I feel an author owes it to the reader to try to be as accurate as possible. I notice mistakes when I already know something, and it does create that "can I trust this author on the rest of the details" feel. Will I stop reading? No. I finish every book I start, although I admit to skimming if thing seem too far-fetched.

Example: most common mistake: character thumbs the safety of his Glock. I know Glocks don't have that kind of safety. I snicker and move on.

Sometimes I'll get irritated when an author can't take the time to verify what color a prescription drug is, but I'd only notice that if it were a med I'd taken.

Or having a character decide the best way to spot counterfeit money is to try to pass a suspect bill at a gambling casino. Hello! There are pens around that change color on fake money (at least there were when that book was written).

I'm anal about doing my homework when I write, but as Paul sid, the bottom line is a good story, with characters I care about.

And sometimes, the technology just plain races ahead faster than the book can hit the shelves.

Elizabeth Spann Craig said...

When I come across errors, it pulls me out of the story. That's not a good thing, since I'm reading for the escape...

Great post! I didn't know about SINC's listserv, somehow. I'll check it out, thanks!

Elizabeth
Mystery Writing is Murder

Sandra Parshall said...

The new movie MOON, which I mentioned above, is a perfect example of the nonsense that results when the logical progress of technology is ignored. I won't say more about the plot, in case some of you want to waste your money to see the film and don't welcome spoilers, but I will say that absolutely nothing in it makes sense.

Suzanne Adair said...

I spot errors in novels all the time. If the errors aren't humongous, and the writing is very good, I continue reading. I want to be entertained by a novel. I don't want to count goofs. Huge goofs and poor writing encourage me to drop out of the story flow and count goofs.

Honest errors happen often enough, and for a number of reasons, mistakes wind up in manuscripts. But there's no excuse for sloppy research. As a novelist, you owe it to your readers to deliver as accurate and smooth a fictional world as possible.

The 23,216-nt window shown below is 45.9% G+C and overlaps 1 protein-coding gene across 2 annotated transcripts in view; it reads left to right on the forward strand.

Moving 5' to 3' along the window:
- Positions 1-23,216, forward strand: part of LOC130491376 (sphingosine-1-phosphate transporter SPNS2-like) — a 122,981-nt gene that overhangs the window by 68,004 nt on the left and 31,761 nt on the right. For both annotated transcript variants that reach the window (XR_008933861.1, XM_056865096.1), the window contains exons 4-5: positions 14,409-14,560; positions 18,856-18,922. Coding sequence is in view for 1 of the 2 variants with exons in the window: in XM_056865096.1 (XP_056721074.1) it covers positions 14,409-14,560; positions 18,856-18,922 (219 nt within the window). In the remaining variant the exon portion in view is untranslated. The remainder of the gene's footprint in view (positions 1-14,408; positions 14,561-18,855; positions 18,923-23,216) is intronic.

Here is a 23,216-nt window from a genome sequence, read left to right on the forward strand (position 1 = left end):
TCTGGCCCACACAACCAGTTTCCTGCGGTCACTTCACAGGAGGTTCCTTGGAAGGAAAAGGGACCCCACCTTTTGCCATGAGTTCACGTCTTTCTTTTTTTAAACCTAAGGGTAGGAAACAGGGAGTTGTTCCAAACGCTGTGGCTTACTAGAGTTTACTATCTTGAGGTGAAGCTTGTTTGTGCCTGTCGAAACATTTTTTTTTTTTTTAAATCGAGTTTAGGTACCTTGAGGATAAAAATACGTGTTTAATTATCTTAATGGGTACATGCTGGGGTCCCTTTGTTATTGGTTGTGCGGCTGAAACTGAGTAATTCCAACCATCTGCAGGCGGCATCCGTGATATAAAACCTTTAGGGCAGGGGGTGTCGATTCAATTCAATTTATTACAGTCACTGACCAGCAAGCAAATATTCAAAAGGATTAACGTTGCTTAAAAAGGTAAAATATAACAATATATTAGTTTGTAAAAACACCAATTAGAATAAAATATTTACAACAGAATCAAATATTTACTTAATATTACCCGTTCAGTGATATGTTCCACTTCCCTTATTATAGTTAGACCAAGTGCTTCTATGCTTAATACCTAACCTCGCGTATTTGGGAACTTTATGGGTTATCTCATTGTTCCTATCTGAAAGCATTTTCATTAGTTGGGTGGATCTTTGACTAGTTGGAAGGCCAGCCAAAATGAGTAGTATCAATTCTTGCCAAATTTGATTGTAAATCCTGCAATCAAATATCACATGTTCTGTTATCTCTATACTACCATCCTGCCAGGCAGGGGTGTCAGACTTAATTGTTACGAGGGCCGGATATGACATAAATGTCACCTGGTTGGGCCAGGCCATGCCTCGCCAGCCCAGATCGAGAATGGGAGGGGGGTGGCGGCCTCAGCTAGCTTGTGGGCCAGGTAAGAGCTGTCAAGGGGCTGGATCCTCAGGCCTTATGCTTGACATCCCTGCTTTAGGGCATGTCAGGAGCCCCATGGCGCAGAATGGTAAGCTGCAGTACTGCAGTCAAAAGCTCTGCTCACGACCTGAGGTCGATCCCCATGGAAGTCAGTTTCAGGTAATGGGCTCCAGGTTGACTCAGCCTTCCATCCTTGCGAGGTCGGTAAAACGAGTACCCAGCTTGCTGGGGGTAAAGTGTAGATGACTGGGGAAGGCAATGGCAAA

Suzanne Adair
www.suzanneadair.com

Sandra Parshall said...

Do y'all think writers in other genres are as obsessed with accuracy as crime fiction writers are? Sometimes I think all of our mothers watched too much Dragnet while we were in the womb and we can't rid ourselves of that voice saying, "Just the facts, ma'am."

Terry Odell said...

I've been told that if you're going to write Regency romance, they'll come out for blood if you make the slightest error.

Suzanne Adair said...

Sandy: Many readers of historical mysteries are *very* persnickety about accuracy. Check out the Crime Thru Time discussion list for the level of details that readers and writers debate.

Terry: I read a Regency romance that I considered to be "Regency fantasy," such was the inaccuracy. I wonder, are historical romance readers more keen on the fulfillment of the romance and an HEA than accuracy?

Suzanne Adair
www.suzanneadair.com

Terry Odell said...

I know absolutely nothing about history, Regency or anything that happened prior to this morning.

I wouldn't know a mistake if the entire book was filled with them, but the true Regency fans are very quick to flog any author who makes the most minor error. Doesn't mean they're not there; only that a true Regency reader would have dismissed that author.

Susan Breen said...

As someone who has written a traditional novel, if that's the right adjective, and is now working on a mystery, I find myself much more concerned about factual accuracy this time around. I feel as though an error will undercut the authority of my writing much more with my mystery than it would have done with my novel. Thank heavens for Mentor Mondays!

Pen N. Hand said...

An old librarian trick when a new subject or technology appeared was to first read a children's book. What will we do now to acquire enough vocabulary expertise to understand adult tomes when writers for children don't find accuracy important. Fiction or non-fiction, it doesn't matter accuracy is relevant for children.
More so than adults because adults have a background of knowledge and experience to question.